One way to parse an XML document is to analyze the XML document as a stream of text, recognizing the various components that make up the document as they are encountered.  With this approach, a processing algorithm is applied as the components are recognized. A very common way to implement this approach is by using a concept (often referred to as SAX) that examines the sequence of characters that comprise the XML text and raises events (such as the start and end of elements) as the components in the document are encountered. An event-based parser reports events back to the processing program using callbacks. The processing program implements and registers event handlers for the different types of events. Code written into the event handlers is designed to achieve the overall objective of the program.

So, the bottom line is, XML can be a very useful tool, but in order for it to be useful, computers must be equipped with programs that understand, speak, read, and write XML. Where do these programs come from? Obviously programmers write them. Programmers need programming tools, and SAX is a programming tool.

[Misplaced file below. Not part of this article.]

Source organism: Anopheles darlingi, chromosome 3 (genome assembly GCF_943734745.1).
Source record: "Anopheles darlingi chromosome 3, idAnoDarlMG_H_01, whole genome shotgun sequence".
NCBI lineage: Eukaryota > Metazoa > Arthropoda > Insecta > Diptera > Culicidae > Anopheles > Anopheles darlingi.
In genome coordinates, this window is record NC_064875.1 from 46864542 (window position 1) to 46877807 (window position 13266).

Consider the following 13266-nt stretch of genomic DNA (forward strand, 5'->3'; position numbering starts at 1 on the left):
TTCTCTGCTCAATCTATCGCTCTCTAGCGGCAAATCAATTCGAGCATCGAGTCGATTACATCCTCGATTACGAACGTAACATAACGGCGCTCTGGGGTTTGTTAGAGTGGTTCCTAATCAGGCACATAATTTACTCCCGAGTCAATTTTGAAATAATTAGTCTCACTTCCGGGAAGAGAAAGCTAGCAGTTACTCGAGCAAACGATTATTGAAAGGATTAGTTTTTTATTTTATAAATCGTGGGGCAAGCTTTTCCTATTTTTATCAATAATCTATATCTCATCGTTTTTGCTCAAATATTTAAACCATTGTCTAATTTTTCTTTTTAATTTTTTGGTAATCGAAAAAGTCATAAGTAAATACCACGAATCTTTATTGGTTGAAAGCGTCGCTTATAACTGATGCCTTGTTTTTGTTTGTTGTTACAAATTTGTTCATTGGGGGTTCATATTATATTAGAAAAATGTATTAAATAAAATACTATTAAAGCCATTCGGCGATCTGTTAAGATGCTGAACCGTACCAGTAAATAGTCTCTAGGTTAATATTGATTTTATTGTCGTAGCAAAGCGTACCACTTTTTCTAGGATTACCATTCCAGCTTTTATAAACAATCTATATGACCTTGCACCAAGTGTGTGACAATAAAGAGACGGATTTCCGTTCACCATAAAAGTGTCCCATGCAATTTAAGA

Computer programs are written using programming languages, such as Fortran, Python, Pascal, C, C++, and Java. There was a time when programmers like myself started every new program from scratch and reinvented the wheel on a daily basis.  There were many reasons why we did this.  One of the important reasons was the fact that it was often easier to reinvent a wheel than to try to use an old wheel that was integrated into a previously-written program.  (Another reason, which was not a very good one, was that we felt that we were being more creative when we did it this way.  Unfortunately, some programmers still feel that way.)